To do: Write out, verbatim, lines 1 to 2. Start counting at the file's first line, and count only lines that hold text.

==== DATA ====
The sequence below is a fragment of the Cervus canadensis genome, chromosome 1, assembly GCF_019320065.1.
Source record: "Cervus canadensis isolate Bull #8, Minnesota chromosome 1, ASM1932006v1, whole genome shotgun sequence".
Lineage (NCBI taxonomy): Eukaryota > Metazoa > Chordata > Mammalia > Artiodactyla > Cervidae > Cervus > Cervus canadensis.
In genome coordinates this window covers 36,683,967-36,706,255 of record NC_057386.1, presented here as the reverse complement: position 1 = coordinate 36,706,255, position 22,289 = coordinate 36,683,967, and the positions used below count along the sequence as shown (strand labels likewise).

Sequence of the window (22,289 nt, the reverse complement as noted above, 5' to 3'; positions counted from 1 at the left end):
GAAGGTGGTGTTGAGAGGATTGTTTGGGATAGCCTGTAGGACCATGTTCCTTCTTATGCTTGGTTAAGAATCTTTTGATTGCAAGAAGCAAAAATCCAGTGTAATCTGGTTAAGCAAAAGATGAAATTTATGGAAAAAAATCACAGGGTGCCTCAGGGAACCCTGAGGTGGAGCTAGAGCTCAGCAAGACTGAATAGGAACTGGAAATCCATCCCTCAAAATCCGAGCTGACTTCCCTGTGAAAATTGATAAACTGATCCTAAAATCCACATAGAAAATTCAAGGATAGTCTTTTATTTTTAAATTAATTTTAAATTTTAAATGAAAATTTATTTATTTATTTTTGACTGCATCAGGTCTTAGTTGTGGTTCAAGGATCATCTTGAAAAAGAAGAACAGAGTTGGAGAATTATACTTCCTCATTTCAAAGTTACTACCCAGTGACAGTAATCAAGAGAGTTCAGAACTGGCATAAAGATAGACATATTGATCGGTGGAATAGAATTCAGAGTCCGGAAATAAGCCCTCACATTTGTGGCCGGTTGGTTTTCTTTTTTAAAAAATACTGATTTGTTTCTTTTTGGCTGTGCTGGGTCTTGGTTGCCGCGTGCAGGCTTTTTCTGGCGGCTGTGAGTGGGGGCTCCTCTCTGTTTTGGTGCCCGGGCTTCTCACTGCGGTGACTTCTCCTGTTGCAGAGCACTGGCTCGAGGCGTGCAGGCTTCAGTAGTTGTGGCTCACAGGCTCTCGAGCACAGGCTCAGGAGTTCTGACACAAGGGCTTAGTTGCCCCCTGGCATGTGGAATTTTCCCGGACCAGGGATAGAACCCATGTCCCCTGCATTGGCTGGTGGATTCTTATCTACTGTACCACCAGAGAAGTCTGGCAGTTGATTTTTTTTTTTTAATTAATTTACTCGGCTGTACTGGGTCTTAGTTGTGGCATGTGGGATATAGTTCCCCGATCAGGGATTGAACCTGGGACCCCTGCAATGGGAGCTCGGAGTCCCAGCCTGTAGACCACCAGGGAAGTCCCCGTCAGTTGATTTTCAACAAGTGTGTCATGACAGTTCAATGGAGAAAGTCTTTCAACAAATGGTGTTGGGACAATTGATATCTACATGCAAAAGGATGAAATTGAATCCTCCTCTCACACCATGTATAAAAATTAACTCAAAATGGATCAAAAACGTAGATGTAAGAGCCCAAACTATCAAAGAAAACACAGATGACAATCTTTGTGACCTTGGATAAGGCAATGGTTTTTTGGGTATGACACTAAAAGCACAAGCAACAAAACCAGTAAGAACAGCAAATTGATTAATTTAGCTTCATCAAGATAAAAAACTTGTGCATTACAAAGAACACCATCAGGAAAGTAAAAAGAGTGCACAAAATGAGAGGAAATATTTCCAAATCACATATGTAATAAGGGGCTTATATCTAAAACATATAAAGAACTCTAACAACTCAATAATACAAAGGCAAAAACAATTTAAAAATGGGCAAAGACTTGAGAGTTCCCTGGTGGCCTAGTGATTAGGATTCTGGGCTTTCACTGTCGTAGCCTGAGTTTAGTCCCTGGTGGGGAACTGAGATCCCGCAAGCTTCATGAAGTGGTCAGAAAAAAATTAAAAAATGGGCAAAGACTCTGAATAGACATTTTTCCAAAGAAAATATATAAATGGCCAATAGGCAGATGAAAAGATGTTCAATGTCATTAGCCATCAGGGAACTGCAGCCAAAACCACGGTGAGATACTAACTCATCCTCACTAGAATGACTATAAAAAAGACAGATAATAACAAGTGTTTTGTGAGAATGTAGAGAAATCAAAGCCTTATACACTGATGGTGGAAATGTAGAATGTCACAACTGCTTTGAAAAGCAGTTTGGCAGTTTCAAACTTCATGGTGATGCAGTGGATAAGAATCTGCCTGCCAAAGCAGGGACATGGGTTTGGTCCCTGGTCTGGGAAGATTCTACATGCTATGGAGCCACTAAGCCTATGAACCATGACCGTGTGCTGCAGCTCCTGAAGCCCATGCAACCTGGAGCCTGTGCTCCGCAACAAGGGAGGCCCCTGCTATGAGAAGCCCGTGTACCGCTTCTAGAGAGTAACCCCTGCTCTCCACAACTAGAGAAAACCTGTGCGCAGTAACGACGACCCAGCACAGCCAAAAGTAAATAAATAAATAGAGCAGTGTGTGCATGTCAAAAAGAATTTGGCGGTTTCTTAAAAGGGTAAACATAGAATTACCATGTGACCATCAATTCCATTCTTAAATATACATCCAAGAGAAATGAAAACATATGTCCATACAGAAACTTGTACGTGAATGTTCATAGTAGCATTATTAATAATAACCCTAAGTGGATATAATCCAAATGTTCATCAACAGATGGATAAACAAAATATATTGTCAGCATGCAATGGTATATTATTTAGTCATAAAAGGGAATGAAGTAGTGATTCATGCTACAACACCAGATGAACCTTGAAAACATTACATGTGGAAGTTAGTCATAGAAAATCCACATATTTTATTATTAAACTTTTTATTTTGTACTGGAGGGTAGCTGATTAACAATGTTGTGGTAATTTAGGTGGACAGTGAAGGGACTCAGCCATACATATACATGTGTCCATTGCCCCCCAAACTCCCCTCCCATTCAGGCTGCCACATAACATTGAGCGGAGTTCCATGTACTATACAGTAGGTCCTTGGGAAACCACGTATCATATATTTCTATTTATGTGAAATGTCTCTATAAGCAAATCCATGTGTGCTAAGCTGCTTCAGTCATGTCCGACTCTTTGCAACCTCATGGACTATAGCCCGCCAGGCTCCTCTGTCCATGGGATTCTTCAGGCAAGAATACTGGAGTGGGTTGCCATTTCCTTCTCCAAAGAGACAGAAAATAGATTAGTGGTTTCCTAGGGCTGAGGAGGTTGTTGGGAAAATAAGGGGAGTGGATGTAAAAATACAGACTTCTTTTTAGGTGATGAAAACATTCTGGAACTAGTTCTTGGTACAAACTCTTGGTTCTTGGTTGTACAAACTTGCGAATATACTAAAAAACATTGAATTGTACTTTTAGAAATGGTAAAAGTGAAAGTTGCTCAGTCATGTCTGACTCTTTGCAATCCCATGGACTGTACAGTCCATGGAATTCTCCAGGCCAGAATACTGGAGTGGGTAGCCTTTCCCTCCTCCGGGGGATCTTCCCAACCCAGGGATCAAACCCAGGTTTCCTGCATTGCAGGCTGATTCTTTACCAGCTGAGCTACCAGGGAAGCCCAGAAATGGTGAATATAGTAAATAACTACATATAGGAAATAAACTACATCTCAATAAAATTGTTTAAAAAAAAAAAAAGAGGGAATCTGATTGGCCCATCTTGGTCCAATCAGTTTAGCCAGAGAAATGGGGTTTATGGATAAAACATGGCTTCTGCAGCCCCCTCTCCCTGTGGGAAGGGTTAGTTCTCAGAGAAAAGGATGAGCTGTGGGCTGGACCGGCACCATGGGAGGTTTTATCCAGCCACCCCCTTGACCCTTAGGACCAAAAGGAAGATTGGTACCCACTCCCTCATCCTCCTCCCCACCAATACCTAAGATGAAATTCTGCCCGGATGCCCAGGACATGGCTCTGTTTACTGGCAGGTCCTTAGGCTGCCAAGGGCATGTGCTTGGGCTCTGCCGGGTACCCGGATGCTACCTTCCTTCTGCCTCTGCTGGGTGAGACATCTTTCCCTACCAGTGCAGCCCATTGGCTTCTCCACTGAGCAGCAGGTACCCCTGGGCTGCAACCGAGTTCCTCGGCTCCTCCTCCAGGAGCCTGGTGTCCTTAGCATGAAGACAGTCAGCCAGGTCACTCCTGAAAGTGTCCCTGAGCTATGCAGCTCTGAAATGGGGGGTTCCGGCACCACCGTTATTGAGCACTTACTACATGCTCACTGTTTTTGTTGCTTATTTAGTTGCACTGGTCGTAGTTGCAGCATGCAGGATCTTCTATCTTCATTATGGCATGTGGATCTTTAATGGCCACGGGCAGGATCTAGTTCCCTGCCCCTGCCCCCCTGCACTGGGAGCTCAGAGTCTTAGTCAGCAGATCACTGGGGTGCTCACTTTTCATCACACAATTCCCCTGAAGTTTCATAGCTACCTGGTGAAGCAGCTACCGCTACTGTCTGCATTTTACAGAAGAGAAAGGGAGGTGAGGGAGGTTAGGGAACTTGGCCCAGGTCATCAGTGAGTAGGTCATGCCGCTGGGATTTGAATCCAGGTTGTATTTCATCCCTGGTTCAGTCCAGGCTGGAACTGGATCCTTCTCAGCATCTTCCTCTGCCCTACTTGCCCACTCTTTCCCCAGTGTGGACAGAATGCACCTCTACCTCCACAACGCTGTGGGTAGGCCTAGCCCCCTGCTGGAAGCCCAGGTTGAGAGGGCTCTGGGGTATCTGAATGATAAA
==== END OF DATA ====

The sequence below is a fragment of the Cervus canadensis genome, chromosome 1, assembly GCF_019320065.1.
Source record: "Cervus canadensis isolate Bull #8, Minnesota chromosome 1, ASM1932006v1, whole genome shotgun sequence".